Murdoch residents pitched in battle over Bert Jeffrey Park cricket wicket

Xabi Bell (8) and Jay Harrison (9) are among the Murdoch residents upset about a turf wicket recently installed at Bert Jeffrey Park.
Xabi Bell (8) and Jay Harrison (9) are among the Murdoch residents upset about a turf wicket recently installed at Bert Jeffrey Park.

CLOSE to 300 Murdoch residents have signed a petition protesting against the installation of a turf wicket at Bert Jeffrey Park and questioning why they were not consulted beforehand.

The wicket was paid for by Applecross Cricket Club, which trains at Shirley Strickland Reserve but currently lacks a turf wicket, a requirement to host home games.

Residents believe Bert Jeffrey is too small to accommodate a cricket pitch and fear losing access to the park during training sessions and weekend games.

Peter and Vicki Oldham started the petition after finding out about plans to install the pitch from workers adjusting reticulation at Bert Jeffrey.

“My sister went to the City of Melville the next day on February 21 and was told letters were going out to nearby residents but they didn’t arrive until February 27,” Mr Oldham said.

“By then work was already well and truly underway; despite the letter itself saying work would only begin in early March.”

Melville chief executive Shayne Silcox said a scheduled reticulation upgrade at Bert Jeffery Park had presented an opportunity to re-assess how best to utilise the reserve.

“Many such spaces are used for active sports in the City of Melville, with neighbouring residential properties rarely reporting issues,” Dr Silcox said.

“The use and enjoyment of such public places is part of our community adding to our vibrancy and sense of place, and while the upgrades will have a limited impact on users and residents letters were sent to adjacent residences to inform them of the upgrade works.”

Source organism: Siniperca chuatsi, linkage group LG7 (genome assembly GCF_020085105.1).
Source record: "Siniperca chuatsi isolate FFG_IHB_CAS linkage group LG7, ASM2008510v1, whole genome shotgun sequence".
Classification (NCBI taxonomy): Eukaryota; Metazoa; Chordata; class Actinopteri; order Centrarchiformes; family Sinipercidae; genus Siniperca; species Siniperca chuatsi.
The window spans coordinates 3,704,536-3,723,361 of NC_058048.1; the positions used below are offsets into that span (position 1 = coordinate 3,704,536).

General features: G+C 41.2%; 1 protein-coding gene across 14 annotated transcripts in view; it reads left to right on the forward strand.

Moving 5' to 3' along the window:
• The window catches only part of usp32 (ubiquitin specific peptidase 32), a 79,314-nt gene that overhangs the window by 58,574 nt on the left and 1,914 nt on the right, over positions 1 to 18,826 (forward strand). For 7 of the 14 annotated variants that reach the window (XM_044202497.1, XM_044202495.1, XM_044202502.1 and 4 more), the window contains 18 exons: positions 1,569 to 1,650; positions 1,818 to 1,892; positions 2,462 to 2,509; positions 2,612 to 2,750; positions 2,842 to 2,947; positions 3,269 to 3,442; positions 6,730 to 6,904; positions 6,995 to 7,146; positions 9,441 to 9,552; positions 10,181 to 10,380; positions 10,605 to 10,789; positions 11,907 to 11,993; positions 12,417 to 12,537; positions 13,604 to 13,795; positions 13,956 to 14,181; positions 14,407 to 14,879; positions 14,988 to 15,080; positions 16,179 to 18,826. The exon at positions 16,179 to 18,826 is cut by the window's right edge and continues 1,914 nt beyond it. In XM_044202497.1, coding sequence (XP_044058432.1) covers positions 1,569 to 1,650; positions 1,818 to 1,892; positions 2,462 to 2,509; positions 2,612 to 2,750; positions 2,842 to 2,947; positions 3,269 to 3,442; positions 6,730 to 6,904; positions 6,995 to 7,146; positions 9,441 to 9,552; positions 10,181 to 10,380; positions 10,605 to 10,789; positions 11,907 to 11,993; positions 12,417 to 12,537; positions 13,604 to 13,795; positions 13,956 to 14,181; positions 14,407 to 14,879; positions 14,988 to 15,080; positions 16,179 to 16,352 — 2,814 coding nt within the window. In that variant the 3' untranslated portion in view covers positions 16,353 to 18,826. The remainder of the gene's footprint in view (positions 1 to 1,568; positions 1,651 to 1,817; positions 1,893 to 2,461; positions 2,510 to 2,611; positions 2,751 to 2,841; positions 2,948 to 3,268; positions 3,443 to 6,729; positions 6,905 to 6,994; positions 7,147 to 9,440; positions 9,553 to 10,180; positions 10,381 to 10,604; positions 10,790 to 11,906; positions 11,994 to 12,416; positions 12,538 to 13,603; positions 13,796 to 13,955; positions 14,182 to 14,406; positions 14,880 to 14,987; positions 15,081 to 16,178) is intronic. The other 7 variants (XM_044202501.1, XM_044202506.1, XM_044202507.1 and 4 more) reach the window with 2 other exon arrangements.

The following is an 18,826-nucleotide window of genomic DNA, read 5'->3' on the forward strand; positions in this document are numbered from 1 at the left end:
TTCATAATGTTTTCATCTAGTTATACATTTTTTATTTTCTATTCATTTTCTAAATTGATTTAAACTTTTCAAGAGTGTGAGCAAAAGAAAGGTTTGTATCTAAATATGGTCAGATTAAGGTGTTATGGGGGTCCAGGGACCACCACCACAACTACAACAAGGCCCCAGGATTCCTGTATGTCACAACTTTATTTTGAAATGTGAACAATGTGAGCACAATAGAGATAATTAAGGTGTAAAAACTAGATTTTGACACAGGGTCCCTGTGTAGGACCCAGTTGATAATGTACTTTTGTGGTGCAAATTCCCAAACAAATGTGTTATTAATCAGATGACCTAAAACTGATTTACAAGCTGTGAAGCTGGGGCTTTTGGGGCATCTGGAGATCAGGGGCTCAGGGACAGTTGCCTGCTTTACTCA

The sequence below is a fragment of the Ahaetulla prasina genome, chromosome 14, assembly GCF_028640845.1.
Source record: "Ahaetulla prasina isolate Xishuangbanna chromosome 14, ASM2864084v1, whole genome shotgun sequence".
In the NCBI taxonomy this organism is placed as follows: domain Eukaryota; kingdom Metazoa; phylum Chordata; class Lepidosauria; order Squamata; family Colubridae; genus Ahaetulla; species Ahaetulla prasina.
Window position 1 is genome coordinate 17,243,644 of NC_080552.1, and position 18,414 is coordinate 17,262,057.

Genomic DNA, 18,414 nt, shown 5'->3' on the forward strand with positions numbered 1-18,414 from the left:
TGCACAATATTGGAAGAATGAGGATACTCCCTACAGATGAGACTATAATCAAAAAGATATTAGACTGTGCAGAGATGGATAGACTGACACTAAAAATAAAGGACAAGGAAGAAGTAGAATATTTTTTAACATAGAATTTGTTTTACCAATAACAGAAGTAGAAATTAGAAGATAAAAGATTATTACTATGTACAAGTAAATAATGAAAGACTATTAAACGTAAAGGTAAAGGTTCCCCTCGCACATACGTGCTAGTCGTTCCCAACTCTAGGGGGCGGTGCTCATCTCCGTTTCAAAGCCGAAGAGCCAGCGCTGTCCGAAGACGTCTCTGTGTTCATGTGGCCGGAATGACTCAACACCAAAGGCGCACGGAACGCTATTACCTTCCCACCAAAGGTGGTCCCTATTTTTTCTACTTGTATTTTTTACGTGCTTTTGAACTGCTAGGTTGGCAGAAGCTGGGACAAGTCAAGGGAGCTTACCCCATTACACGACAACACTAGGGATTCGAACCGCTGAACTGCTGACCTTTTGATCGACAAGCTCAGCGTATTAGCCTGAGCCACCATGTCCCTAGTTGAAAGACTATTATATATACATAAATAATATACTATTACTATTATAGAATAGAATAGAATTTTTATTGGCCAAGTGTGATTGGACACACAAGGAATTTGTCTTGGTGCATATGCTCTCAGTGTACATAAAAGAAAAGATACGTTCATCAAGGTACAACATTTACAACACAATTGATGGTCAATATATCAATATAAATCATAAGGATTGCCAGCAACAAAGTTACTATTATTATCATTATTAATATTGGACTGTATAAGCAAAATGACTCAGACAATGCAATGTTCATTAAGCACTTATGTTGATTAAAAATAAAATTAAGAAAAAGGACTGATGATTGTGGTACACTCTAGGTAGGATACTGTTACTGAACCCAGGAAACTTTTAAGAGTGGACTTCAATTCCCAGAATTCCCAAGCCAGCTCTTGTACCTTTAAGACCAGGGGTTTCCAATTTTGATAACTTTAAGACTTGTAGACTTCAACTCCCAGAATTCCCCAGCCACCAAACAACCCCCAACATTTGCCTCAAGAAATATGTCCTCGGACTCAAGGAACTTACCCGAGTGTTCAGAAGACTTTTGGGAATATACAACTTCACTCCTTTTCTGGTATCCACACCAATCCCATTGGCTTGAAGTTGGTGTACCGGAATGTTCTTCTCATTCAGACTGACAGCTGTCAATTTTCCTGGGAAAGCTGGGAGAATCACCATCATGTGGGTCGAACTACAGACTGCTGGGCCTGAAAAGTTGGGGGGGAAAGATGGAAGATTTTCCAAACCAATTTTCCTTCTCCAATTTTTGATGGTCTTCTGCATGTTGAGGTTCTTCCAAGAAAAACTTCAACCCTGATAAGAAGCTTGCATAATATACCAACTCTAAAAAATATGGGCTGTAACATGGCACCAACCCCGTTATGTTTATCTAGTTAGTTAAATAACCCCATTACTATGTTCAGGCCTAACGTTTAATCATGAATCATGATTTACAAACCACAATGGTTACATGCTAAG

Dr Silcox said that letters were sent to residents adjacent to Bert Jeffrey Park on February 23 and that the wicket was installed on March 1, with some preliminary works completed in the week prior.

Nearby resident Leanne Harrison said Bert Jeffrey was already heavily utilised by neighbourhood kids and dog walkers and questioned why the wicket had not been installed at Applecross Cricket Club’s home base.

“Shirley Strickland Reserve would have made a lot more sense, Bert Jeffrey is a tiny little park with very limited parking,” she said.

Dr Silcox said the redeveloped Shirley Strickland would likely include a senior and junior football club, exposing any potential turf wicket to unacceptable levels of wear and tear during winter.

“It should be noted that (Bert Jeffrey Park) is regarded as being suitable for lower participation sports as an overflow or second ground, with only storage needed but no requirements for club rooms, toilet and changing facilities,” he said.

“The field size and available parking at Bert Jeffery Park is suitable to accommodate cricket and a turf wicket.”

Applecross Cricket Club president Ryan Carmody said the pitch would rarely be used for practice sessions and that the vast majority of matches would be limited to 12pm to 6pm on a Saturday.

“Players at the club are also City of Melville ratepayers and have as much right to use the park as anyone,” he said.